Appreciate the memories

Let’s all cherish and preserve them before it is too late.

By Joel Leonard

My grandfather, Henry Baker, a WWII veteran, disabled coal miner and rugged self-reliant outdoorsman, succumbed to black lung and leukemia almost 16 years ago. While growing up, I used to hate to hear him tell, retell and tell again of his fishing and hunting exploits.

On his last hunting trip, he went over a mountain to find his prey, leaving his hunting party behind. At a fraction of his former strong and vigorous self,  Paw, as I affectionately called him, not only found a deer, but discovered a buck so large that it still ranks very high in the Kentucky Boone & Crocket registry.

When he landed this more than 270-pound behemoth on the other side of the mountain, he had to get it back to camp. With the help of his buddies, that wouldn’t have been a formidable task. But Paw wanted to prove to those “kids” in his hunting party he could do it by himself. He pushed and lumbered that oversized, burly beast uphill a few feet at a time, caught his breath with his coal encrusted lungs and then went at it again and again.

Reaching the point of exhaustion but not one to ever give up, he got an idea. He took the laces out of his boots tied them together. Then he tied one end to the antlers, grabbed the other end, walked up the slope, and around a tree, then hurled his 140 pound body downward mightily, propelling the heavy buck up the mountain in six-foot increments. Repeating this routine for more than three hours, got him and the buck to the top of the mountain. He then sat on the carcass, grabbed the antlers and rode it like a sled down the incline to the camp.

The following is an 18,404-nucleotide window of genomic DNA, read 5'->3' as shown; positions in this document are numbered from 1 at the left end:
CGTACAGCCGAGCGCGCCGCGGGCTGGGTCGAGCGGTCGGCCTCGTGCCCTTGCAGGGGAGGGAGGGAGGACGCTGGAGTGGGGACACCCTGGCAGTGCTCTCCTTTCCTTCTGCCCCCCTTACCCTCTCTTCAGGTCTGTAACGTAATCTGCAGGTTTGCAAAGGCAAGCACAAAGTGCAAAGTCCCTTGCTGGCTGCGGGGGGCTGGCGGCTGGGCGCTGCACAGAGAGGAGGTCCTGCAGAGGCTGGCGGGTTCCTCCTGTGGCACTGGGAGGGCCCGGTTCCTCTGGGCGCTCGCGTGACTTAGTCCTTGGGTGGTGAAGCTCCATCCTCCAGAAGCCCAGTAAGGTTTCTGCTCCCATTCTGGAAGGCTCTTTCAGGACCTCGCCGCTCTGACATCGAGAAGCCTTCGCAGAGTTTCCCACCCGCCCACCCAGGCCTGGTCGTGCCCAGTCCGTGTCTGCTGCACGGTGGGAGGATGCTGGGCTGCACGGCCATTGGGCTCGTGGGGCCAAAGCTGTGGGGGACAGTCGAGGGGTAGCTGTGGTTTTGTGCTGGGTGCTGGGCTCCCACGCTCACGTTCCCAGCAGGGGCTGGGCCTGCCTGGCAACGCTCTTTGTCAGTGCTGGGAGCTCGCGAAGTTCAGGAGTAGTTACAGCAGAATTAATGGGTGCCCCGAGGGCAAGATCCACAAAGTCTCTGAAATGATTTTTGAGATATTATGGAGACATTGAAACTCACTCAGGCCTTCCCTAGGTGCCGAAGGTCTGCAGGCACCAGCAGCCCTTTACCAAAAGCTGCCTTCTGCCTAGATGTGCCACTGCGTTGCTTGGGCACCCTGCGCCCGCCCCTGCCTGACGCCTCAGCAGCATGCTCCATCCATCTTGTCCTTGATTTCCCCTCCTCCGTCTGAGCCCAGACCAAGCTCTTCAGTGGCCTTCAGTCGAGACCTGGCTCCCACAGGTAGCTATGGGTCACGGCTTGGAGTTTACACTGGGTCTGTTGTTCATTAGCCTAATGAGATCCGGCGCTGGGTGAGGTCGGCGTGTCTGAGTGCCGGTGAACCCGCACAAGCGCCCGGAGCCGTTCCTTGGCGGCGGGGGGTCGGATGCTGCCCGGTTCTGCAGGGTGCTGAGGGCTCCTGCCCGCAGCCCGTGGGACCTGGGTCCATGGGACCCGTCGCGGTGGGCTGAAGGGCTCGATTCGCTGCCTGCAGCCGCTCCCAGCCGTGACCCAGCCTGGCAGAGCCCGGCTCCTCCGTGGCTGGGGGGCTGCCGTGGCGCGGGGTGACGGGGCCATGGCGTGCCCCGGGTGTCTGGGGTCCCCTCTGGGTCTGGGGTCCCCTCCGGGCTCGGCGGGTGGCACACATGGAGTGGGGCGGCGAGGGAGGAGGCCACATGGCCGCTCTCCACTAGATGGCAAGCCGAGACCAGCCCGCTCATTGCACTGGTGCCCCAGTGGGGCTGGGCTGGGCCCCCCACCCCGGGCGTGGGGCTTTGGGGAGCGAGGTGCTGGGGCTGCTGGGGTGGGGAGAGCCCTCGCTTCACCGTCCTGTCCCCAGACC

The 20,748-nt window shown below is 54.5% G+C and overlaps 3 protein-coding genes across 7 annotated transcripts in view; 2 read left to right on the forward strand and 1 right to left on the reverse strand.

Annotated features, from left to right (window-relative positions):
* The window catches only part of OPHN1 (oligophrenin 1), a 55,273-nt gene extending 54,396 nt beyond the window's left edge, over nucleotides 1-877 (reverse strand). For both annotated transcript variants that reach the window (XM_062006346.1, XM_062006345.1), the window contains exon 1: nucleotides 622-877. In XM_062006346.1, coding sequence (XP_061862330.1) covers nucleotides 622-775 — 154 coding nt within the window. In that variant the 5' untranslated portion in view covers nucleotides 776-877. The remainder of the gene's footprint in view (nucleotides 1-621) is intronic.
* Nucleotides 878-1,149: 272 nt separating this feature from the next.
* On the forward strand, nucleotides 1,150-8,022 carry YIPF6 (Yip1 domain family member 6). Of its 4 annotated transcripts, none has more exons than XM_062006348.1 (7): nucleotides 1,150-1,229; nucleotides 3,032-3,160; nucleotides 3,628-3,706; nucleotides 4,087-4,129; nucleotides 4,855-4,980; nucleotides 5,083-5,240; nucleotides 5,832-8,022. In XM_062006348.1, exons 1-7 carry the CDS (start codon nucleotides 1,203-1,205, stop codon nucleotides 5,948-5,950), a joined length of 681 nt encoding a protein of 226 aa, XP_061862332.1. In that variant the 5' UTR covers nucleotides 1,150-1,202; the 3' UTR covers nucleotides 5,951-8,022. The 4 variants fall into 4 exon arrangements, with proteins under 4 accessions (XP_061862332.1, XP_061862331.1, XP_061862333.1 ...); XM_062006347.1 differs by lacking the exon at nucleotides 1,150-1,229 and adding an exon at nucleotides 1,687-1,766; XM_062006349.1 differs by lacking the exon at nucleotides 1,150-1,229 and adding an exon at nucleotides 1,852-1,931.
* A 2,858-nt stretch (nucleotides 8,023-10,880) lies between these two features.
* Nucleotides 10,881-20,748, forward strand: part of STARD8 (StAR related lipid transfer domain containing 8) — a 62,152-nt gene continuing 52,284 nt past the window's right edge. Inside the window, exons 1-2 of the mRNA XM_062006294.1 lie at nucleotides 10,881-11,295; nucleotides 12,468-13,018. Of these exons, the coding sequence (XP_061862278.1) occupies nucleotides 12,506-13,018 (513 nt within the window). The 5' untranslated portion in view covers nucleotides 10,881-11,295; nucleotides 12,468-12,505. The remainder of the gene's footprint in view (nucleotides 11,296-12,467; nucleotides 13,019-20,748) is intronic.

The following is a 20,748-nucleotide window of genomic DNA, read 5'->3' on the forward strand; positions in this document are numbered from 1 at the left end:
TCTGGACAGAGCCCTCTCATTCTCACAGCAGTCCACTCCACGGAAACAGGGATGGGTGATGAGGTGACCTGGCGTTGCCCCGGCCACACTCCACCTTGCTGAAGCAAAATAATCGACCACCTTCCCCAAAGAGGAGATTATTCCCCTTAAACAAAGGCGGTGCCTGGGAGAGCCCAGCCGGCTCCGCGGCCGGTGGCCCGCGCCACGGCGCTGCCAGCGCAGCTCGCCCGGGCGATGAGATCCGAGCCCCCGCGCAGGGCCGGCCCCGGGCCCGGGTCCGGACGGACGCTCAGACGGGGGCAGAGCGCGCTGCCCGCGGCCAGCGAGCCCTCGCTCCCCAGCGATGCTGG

I and many relatives believe that experience gave him the strength to go on for four more years. Towards the end of his life, I would beg him to tell me the story so he would relive his glorious day. It was one of the few things that could make his disease-ridden chest swell with pride. I wanted to tape him, but never found the time. 

Some details of this nearly 20-year-old adventure may be wrong. Sadly, his other stories have faded and some are lost forever. What I would give to have recordings and videos of him telling those stories.

How many great adventures are we not capturing in our plant? How many of our future workers could hunt down and fell large business challenges by learning from today’s professionals? How much of our undocumented knowledge will be lost forever as baby boomers retire?

Don’t repeat my mistake. Start capturing your company’s valuable tactics and techniques to preserve and elevate your business performance.

Start with a criticality ranking from the most important to the least equipment and process. Perhaps you may want to read the late reliability guru John Moubray’s RCM books as a guide. We are fortunate to have his writings available for future reliability hunters.

Take an informational inventory of your most critical items. Do you have digital pictures of the equipment?  Pictures of the components? Flow charts of the processes? Are they easy to understand? Are they posted in a prominent location? Do you have this information embedded in your maintenance management software? Do you have them linked to be printed with your CMMS work orders?

Interview your technicians and begin documenting the oral history of their detailed knowledge of your most critical assets. Make sure you have your procedures updated with the best practices. 

How about audio recordings of your machines? An audio database can be a great tool to help develop an ear that can identify when future equipment failures are about to occur. Do you have accurate blueprints of your building infrastructure? Updated maps detailing where pipes really are buried?

Want some help? Reach out to local college students to provide this service as a class project. Many classes will do this for free, just for the experience.

As my grandfather demonstrated, a little bit of progress at a time with persistent drive upward will yield the desired outcome that will sustain your business for years to come, especially if you share your experience with others so those important lessons will be preserved.

Contact Joel Leonard at

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